Bellevue letter writer ignored facts on climate change
July 29, 2008 · Updated 4:35 PM
A recent letter writer (“Climate change truth and consequences”) critiquing John Carlson’s commentary on these pages ignores several salient facts.
He expresses concern about the warming due to the “insulating effects” of current CO levels (an increase of 35 percent from the “historically high” levels of 200 years earlier). He neglects to mention that CO2 currently constitutes about .038 percent of the atmosphere, an increase of about .004-005 percent over the last 60 years. During the first 30 years of this relatively modest increase, temperatures went down, prompting climatologists then to warn of a CO2 induced “ice age.”
His reference to the Nature article predicting cooling over the next 10-15 years neglects to mention that the cooling is attributed to normal cyclical variations in solar radiation. The anticipated increased temperatures beyond that period are due to the gradual increases in long-term solar activity. Neither of these phenomena have anything to do with CO2 levels.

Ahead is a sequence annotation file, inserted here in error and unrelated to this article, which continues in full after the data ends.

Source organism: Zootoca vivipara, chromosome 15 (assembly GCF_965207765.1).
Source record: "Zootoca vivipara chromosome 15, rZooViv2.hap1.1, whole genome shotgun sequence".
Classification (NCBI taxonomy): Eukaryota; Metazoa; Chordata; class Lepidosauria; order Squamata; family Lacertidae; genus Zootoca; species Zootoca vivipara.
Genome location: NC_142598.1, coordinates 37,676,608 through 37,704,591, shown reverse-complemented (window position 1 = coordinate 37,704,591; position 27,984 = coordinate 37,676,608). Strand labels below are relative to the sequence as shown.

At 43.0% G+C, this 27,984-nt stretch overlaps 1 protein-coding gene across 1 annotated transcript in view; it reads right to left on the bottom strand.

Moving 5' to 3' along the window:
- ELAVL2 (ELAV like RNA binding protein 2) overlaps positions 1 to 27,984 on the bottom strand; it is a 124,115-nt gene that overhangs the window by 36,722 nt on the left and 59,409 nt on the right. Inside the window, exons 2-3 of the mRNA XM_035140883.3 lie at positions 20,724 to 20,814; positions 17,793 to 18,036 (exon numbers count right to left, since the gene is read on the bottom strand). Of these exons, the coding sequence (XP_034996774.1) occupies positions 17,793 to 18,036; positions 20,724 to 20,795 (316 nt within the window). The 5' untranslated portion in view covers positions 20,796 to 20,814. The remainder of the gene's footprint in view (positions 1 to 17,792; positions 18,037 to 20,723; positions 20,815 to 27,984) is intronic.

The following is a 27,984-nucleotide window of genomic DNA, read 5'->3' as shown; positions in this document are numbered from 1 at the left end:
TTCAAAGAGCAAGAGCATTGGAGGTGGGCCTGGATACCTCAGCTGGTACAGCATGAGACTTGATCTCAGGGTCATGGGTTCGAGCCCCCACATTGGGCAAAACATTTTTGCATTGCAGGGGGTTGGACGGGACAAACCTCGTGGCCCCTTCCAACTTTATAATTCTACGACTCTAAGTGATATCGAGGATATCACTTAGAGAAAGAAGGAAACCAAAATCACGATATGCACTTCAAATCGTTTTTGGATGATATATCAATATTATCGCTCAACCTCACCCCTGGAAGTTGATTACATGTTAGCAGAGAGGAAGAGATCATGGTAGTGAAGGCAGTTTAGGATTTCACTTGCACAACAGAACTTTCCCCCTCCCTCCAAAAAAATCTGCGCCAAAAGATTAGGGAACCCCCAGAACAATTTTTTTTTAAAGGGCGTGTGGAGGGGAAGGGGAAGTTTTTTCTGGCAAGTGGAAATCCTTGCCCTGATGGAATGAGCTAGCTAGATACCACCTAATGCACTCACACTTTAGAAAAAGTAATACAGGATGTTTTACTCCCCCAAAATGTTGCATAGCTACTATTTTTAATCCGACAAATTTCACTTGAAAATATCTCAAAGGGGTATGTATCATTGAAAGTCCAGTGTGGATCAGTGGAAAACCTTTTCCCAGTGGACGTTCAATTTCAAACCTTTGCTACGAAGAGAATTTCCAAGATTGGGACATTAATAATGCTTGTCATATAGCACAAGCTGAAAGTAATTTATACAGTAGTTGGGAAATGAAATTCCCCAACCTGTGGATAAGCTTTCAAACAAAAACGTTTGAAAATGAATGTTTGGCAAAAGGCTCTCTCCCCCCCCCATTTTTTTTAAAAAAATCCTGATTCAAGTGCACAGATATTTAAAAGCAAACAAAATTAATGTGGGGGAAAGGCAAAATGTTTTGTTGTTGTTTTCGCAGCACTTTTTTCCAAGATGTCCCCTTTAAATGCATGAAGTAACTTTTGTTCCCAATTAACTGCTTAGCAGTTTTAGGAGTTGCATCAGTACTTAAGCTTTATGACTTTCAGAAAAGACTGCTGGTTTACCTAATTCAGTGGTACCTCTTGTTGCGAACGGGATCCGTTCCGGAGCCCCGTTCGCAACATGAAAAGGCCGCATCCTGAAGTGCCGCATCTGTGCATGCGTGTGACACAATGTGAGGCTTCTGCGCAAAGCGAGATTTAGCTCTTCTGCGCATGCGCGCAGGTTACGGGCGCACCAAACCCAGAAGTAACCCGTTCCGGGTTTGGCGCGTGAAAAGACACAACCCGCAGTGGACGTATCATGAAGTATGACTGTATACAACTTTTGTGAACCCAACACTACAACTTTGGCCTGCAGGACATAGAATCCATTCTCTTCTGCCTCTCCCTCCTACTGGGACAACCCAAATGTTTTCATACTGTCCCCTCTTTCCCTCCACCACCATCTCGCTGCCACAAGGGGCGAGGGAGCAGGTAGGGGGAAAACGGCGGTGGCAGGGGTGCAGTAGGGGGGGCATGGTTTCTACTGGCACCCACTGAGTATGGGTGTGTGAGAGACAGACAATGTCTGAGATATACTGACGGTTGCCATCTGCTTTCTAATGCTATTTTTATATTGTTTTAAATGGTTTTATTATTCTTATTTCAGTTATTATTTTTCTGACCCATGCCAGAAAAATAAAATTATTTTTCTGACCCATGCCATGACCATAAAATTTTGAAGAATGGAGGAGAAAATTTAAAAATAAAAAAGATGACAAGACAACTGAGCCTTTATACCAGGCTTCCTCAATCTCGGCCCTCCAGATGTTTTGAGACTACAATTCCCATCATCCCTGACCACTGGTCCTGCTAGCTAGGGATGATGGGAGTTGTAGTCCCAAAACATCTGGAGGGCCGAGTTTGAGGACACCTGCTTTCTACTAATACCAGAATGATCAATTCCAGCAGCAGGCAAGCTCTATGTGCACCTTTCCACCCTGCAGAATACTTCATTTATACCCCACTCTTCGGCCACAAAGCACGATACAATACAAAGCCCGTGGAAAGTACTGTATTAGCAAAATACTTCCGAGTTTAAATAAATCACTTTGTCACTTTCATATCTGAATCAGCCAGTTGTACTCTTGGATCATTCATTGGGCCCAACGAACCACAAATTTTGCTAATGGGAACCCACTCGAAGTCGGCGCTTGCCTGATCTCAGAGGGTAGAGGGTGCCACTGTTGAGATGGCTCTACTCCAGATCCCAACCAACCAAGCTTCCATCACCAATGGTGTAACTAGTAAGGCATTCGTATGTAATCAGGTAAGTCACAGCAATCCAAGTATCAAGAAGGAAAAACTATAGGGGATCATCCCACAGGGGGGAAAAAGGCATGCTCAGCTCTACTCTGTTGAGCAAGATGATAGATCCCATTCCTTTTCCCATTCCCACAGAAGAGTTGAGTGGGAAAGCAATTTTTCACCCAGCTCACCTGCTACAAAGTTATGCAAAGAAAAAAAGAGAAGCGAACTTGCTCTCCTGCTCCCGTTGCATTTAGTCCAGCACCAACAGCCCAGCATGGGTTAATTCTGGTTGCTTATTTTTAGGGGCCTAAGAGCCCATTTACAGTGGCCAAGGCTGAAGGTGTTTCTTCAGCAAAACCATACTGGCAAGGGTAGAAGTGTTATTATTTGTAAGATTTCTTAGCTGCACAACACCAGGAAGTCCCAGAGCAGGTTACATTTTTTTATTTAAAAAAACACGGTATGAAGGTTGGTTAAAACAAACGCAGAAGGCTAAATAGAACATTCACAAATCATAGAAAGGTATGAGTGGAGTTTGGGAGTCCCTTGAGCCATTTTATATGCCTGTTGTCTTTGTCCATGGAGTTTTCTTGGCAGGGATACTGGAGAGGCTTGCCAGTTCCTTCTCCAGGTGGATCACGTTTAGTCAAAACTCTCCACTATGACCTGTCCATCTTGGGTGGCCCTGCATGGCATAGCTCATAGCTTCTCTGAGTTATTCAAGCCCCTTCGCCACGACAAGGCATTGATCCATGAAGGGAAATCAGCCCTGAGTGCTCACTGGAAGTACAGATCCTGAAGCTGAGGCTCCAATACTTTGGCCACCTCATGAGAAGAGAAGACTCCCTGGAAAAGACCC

The writer recommends that readers refer to the IPCC report. I strongly concur.
Section 2 of the “Summary for Policymakers” of this report says “Observed patterns of warming and their changes are simulated only to be models that include anthropogenic (i.e. CO2) forcings.” In other words climatologists’ global temperature sensitivity to CO2 are based on the fact that their computer model results without CO2 (their “natural forcing model”) didn’t agree with measured temperatures from 1980-2000.
The IPCC report shows their natural forcing models “assumed” solar variations had little effect on global temperatures (about 1/10th that of anthropogenic gases). Others (e.g. firstname.lastname@example.org) have shown very good correlation between solar activity and global temperatures for the last 150 years, suggesting a far stronger influence.
Increasing the solar activity function in the “natural forcing” model would reduce the temperature discrepancies between the model and measured data, reducing the need to apply some effect for CO2. The reduced CO2 forcing function would result in future temperature predictions far less sensitive to emissions and minimize the need for future dramatic reductions.